Jeb Maynard is a patrolman guarding the U.S.-Mexican border, whose partner and buddy Scooter has just been murdered. Maynard knows that a smuggler of illegal aliens is responsible for ... See full summary »
Jay Killion (Charles Bronson) had been the presidential bodyguard, but for the inauguration of the recently elected president, he is assigned to the first lady, Lara Royce (Jill Ireland). ... See full summary »
Peter R. Hunt
Top detective Lou Torrey is transferred to Los Angeles and uncovers a plot by a Sicilian mafioso to use Vietnam veterans to murder all his enemies in a rerun of the "Sicilian Vespers" when ... See full summary »
As Charles Bronson reached his 70s, so his ability to perform as an action star waned. Producers got around this by teaming him up with extra characters, as in the 1993 TV movie DONATO AND DAUGHTER in which he played the titular role alongside his crime-fighting offspring. DEATH WISH V saw Bronson sharing screen time with a number of supporting actors who occupied great swathes of the running time. His career eventually evaporated with a whimper rather than a bang in a trilogy of cheap-looking TV movies made under the FAMILY OF COPS banner. This is the first of that trilogy, and the 74-year-old star is well past his prime.
FAMILY OF COPS commits that most grievous of cinematic crimes: it's boring. The viewer's interest never lifts once during the scant running time, and the blame can largely be laid on the dull plot, which mixes uninteresting family dynamics, police procedural thrills and a murder mystery in such a way that never reaps the benefits of any of those genres. Bronson plays the patriarch of a too-large family, where the guys are all cops and the women either wives, mothers or victims (there's never any characterisation beyond those staples).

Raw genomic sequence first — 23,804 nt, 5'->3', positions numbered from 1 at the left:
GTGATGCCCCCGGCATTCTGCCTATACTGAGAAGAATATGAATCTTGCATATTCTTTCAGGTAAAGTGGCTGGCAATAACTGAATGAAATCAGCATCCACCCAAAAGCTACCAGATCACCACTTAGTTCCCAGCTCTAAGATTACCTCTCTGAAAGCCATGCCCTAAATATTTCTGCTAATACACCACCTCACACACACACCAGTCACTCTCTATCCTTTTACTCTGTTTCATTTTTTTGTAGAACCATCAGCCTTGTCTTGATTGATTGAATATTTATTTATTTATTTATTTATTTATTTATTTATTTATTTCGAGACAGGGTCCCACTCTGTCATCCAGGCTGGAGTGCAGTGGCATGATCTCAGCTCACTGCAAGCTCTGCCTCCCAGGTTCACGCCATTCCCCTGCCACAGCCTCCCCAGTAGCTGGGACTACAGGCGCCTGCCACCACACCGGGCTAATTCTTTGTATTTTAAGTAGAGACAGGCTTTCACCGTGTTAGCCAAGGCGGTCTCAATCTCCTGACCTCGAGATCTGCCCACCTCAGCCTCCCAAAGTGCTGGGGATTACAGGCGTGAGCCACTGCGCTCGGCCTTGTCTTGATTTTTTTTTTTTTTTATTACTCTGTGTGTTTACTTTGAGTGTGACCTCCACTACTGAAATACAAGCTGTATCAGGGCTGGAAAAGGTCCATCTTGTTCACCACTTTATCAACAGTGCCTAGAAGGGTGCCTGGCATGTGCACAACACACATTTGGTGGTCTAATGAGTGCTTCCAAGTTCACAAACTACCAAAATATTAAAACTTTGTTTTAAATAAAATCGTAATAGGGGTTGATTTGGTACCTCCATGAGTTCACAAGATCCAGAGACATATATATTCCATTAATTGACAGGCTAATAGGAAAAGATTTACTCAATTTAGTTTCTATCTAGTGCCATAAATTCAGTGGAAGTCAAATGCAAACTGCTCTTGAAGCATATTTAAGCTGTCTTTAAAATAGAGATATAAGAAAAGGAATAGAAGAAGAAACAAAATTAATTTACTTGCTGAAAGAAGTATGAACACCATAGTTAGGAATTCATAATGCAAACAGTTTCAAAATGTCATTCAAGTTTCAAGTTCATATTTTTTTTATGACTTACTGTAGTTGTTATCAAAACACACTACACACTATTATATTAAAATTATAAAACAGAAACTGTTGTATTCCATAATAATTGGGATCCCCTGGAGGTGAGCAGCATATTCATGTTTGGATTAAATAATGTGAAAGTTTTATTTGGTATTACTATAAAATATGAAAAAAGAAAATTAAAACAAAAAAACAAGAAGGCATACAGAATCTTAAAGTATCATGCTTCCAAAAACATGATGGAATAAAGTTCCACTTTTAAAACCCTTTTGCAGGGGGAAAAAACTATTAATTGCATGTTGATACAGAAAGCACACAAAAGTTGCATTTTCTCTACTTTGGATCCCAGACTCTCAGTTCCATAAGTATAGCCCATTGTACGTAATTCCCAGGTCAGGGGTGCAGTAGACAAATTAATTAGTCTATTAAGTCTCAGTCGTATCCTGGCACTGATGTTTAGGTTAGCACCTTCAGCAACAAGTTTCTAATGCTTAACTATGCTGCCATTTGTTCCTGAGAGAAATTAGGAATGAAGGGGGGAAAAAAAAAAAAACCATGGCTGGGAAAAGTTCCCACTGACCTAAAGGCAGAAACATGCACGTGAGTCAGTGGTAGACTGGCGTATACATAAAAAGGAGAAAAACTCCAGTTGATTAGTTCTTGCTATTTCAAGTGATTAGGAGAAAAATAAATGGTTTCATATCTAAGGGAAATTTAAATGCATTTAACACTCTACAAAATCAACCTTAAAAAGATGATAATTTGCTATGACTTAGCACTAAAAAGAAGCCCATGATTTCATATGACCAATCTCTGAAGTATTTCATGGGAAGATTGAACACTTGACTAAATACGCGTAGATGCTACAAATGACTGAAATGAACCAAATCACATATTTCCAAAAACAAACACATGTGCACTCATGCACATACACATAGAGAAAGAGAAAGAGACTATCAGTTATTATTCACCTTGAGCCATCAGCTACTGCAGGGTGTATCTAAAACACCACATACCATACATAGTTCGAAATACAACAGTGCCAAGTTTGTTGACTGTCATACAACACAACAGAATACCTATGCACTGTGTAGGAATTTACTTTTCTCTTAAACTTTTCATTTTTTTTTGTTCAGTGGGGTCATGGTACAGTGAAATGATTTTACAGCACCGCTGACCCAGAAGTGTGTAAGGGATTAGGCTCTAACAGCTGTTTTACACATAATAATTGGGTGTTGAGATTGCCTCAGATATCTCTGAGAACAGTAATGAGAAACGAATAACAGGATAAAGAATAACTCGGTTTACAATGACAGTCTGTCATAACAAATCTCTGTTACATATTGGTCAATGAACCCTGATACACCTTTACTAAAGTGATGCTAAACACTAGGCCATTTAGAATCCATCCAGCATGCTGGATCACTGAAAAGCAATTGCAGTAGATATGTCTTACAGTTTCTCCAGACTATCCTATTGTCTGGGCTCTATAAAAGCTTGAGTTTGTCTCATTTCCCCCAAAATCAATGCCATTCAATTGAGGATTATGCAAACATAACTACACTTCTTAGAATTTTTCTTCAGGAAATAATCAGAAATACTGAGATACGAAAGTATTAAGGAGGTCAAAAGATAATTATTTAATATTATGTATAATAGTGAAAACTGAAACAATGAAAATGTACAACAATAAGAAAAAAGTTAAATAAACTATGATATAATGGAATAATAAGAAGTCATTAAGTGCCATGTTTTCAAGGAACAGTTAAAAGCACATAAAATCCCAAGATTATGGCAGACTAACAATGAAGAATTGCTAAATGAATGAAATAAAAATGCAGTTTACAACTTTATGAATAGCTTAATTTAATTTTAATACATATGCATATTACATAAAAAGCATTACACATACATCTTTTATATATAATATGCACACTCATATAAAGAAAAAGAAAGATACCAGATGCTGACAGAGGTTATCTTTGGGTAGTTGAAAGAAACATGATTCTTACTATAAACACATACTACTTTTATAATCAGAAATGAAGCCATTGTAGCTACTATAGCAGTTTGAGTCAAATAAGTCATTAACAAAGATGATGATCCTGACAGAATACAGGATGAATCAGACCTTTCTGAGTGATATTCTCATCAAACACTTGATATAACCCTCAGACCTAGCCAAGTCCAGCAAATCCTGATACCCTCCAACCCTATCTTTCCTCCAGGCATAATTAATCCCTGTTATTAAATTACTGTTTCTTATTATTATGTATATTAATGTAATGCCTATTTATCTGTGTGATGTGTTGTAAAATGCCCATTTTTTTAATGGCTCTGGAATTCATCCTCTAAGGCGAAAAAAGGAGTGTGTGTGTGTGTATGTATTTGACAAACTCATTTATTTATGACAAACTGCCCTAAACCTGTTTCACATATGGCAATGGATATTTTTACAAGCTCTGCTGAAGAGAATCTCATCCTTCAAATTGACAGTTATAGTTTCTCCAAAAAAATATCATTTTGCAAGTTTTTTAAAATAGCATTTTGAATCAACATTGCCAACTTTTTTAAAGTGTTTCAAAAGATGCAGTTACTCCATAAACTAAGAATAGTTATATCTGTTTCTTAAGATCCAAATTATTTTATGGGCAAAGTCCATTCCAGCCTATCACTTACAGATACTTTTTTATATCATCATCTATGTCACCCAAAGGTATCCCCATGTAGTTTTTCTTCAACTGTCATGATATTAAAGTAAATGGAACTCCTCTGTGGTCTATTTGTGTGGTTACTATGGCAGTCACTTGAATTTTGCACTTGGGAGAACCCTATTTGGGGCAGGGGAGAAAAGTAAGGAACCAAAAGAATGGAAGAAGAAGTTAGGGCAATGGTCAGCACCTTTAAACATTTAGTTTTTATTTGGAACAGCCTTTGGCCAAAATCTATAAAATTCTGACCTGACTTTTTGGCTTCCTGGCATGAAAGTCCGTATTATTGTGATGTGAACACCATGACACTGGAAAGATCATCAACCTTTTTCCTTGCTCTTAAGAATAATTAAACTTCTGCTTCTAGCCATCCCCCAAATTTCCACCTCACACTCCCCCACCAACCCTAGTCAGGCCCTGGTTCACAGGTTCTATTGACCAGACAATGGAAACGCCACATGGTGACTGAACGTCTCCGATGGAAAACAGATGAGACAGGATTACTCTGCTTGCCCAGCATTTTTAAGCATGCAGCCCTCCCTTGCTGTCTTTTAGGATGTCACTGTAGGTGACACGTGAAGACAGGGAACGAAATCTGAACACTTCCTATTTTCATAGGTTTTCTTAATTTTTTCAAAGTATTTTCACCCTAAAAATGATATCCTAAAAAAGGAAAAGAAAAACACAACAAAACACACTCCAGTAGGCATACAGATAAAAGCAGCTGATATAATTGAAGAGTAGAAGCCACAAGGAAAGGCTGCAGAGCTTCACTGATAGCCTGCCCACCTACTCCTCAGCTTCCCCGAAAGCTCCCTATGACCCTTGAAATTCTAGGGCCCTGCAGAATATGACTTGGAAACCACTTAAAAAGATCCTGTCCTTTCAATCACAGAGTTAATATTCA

Despite the presence of a number of familiar faces in the cast (Simon MacCorkindale as a murder victim, Daniel Baldwin as Bronson's unlikely son, DEATH WISH V's Lesley-Anne Down as a murder suspect and John Vernon as a gangster), the acting is never more than routine and the drama never forthcoming. There are a couple of half-hearted scenes of Bronson beating down crims, but this is a far cry from even his days as Cannon's number one action hero. Its TV-movie look and feel puts it more in line with those cheesy romance movies involving rich playboys which have dated the '90s so badly. Director Ted Kotcheff, who once made FIRST BLOOD, should know better.
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